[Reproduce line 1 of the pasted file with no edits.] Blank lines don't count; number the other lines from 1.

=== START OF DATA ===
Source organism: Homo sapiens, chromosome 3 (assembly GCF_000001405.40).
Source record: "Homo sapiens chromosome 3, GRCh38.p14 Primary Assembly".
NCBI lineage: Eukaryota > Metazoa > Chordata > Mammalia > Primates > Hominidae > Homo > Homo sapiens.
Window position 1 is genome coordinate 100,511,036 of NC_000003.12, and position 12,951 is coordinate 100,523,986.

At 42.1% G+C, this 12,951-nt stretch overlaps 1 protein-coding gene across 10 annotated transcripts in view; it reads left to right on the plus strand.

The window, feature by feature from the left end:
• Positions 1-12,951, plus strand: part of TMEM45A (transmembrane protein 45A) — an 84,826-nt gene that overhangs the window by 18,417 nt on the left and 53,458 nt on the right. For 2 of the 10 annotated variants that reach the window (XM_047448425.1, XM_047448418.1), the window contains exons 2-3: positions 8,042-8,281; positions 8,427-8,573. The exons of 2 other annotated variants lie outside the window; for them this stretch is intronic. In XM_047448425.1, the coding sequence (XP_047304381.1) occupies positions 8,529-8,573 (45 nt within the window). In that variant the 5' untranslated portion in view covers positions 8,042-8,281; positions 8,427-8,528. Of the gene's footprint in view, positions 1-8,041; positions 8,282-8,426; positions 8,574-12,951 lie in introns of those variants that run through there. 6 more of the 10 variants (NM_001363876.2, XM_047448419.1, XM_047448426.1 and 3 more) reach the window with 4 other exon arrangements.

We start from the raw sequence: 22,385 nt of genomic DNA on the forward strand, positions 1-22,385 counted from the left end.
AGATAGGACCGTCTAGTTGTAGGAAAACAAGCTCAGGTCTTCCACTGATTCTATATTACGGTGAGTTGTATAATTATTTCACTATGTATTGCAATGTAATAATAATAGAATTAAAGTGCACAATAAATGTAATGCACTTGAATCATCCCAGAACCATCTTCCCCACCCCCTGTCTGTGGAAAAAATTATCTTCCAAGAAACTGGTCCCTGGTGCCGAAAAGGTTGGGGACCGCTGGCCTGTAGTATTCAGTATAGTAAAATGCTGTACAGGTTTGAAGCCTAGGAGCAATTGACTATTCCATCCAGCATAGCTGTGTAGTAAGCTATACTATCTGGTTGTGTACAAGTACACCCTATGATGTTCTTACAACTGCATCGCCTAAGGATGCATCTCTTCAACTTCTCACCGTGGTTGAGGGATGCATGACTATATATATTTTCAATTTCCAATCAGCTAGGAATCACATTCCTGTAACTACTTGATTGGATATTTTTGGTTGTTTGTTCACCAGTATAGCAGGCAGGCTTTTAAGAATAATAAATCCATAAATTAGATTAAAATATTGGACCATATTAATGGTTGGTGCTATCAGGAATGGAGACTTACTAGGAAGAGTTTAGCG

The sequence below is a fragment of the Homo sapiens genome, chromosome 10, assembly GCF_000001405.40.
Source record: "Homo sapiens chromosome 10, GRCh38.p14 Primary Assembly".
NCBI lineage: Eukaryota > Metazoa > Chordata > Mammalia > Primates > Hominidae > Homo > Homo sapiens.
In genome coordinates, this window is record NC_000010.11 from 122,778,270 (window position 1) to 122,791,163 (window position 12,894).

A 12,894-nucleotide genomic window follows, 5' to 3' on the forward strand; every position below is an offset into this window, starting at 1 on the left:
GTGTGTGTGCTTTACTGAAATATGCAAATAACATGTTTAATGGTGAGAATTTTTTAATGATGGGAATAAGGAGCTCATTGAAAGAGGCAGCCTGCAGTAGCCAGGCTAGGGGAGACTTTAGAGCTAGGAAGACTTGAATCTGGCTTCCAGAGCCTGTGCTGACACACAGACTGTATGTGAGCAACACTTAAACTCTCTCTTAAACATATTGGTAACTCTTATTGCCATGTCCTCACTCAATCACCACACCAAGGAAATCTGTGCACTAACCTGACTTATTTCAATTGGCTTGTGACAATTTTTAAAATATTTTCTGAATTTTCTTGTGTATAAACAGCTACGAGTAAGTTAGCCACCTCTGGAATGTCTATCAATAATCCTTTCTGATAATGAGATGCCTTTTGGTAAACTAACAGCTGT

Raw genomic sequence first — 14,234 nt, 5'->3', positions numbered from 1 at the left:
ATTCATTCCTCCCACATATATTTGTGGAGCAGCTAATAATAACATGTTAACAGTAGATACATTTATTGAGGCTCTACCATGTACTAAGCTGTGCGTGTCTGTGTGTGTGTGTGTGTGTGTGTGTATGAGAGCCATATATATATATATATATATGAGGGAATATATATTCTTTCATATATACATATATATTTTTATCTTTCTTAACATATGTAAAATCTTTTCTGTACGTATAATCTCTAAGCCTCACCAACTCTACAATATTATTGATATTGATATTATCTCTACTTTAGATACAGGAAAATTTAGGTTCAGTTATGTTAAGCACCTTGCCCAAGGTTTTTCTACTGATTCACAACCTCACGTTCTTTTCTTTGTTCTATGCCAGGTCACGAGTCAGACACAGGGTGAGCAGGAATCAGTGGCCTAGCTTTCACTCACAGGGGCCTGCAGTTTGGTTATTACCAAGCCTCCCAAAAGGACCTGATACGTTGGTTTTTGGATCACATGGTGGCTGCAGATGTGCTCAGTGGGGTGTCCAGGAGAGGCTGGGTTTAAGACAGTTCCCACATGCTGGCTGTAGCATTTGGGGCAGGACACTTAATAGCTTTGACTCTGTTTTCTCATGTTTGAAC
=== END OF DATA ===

Source organism: Homo sapiens, chromosome 3 (assembly GCF_000001405.40).